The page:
Kathryn Jean Lopez Asks Someone To Tell Her About Being Married

Kathryn Jean Lopez Asks Someone To Tell Her About Being Married

It's Valentine's Day, everybody -- otherwise known as "the saddest day atNational Review Online." But NRO editor Kathryn Jean Lopez isn't one to hide behind her sadness and resignation and Jonah Goldberg screensaver (when he was young and kind of cute). Instead, K-Lo asked a "marriage expert" to explain why she cannot seem to find the happiness Jesus Christ intended for her, in the form of wedded bliss to some tough guy, maybe Tony Soprano, so she wouldn't have to live out her days as a spinster blogging in an apartment. Imagine the house she could have, in New Jersey! And children, just running around the way children probably run around, on the lawn or whatever. A lawn with a crucifix-picket fence, maybe. Some flowers or whatever, an herb garden. And this might be the night Tony comes home all ginned up and randy, with the sedan parked haphazardly on the lawn! Baby No. 3 could be created tonight.

K-Lo emailed somebody from some pro-marriage-sounding organization, but it's obviously just a socialist front:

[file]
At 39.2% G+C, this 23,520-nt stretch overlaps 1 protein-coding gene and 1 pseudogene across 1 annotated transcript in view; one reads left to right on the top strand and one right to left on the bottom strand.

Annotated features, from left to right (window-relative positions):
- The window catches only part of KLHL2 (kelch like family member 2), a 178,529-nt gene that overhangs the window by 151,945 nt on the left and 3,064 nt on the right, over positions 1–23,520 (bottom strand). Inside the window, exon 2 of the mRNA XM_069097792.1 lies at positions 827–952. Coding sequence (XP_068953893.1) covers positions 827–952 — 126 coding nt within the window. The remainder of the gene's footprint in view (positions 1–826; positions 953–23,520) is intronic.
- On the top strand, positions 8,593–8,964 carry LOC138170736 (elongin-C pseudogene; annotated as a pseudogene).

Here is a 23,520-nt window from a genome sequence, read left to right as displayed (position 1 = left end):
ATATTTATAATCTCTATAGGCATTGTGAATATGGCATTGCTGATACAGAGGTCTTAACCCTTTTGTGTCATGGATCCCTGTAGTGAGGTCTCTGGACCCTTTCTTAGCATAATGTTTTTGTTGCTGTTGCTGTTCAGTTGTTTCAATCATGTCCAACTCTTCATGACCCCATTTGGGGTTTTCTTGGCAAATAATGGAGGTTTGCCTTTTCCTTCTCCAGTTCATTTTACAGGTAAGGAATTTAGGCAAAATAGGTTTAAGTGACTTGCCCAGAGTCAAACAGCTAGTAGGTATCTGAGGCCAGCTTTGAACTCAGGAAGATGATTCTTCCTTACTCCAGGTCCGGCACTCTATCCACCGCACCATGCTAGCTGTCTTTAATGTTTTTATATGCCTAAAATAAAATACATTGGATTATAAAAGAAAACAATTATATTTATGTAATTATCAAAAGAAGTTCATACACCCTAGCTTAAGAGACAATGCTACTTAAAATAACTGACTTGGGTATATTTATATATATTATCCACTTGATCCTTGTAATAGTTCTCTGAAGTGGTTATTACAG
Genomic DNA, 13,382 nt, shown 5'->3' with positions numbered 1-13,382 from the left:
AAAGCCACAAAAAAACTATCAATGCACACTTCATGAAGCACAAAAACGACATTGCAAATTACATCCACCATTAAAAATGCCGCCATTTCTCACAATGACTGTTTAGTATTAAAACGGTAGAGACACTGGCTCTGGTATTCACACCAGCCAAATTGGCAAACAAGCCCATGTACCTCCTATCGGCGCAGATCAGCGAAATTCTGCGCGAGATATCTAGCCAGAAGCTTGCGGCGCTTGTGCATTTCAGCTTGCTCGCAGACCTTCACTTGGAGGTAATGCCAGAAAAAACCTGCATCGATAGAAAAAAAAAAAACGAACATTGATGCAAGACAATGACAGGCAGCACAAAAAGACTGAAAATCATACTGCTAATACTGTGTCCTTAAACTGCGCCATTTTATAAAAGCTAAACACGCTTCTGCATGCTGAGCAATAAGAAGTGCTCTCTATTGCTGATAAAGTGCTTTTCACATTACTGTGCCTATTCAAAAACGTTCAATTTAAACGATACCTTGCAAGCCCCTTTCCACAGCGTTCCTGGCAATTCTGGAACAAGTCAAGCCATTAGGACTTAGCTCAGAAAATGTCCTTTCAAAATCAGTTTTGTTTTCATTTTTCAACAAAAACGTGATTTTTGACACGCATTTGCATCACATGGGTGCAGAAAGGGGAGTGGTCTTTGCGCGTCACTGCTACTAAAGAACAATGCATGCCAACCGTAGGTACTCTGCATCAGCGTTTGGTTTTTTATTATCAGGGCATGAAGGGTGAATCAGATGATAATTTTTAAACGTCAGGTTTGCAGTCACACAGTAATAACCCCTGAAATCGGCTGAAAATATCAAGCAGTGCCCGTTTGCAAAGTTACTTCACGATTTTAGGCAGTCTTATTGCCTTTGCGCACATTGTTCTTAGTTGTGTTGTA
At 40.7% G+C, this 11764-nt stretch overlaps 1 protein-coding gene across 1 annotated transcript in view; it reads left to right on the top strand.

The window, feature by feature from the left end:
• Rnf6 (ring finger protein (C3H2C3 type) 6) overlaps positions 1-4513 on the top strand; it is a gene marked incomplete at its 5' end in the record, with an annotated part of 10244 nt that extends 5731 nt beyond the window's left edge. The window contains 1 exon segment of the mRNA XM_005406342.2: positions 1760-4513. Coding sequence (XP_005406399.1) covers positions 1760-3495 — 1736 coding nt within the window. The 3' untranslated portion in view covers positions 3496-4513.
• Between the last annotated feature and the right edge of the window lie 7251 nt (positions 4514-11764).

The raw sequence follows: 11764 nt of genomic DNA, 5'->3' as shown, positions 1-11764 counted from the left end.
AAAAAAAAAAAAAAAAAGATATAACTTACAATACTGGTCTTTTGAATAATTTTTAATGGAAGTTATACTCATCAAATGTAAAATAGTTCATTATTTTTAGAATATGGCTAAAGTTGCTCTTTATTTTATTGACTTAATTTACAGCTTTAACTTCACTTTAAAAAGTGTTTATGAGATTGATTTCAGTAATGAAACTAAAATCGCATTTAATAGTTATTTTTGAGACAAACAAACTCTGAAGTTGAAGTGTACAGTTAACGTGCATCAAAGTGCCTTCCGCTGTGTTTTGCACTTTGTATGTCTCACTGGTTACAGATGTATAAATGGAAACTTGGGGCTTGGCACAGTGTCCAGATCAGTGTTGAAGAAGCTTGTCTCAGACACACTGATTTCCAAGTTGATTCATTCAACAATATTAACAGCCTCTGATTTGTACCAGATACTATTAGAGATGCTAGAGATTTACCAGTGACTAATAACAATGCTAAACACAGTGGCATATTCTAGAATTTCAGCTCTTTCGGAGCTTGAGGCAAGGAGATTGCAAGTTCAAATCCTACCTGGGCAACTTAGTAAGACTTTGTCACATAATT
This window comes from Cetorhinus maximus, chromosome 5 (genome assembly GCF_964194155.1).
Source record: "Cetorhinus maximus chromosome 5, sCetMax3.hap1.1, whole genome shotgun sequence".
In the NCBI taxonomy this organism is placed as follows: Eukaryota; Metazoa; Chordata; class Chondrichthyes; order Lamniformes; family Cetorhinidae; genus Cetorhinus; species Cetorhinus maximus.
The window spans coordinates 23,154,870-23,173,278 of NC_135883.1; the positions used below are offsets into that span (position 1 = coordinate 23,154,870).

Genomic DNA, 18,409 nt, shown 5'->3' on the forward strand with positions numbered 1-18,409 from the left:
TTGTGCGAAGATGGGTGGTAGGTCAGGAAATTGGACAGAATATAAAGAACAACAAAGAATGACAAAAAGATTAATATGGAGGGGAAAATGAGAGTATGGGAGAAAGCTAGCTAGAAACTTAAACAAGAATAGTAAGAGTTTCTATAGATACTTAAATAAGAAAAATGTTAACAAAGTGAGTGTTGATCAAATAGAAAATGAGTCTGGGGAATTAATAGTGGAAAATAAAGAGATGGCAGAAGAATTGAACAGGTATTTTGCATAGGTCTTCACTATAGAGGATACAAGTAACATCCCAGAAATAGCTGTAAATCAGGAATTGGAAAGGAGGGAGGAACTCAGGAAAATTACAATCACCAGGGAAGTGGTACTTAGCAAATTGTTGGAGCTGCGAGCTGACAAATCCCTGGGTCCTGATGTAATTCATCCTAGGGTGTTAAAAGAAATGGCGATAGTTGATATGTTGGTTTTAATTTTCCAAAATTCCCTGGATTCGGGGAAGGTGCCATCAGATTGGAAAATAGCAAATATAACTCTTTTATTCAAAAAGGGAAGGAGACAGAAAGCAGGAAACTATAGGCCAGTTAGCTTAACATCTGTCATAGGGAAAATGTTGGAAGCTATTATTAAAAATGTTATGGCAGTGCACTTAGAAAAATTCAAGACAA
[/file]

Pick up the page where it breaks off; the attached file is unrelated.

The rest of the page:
Lopez: Is marriage in America healthy? What’s the greatest challenge to marriage in America at the moment?

Wilcox: Marriage is under stress. Marriage rates are falling, cohabitation is up, nonmarital childbearing is up, and more children are being exposed to a revolving carousel of relationships. This is the message of the recent National Marriage Project report, When Marriage Disappears.

The two biggest challenges facing marriage are economic and cultural. Economically, working-class and poor men are having difficulty finding stable, decent-paying work. This makes it difficult for them to get and stay married.

Wait, so marriage has failed in America because of capitalism? Gah, worst Valentine's Day at The Corner, ever. [National Review]

Happy, er, Valentine's Day, K-Lo!


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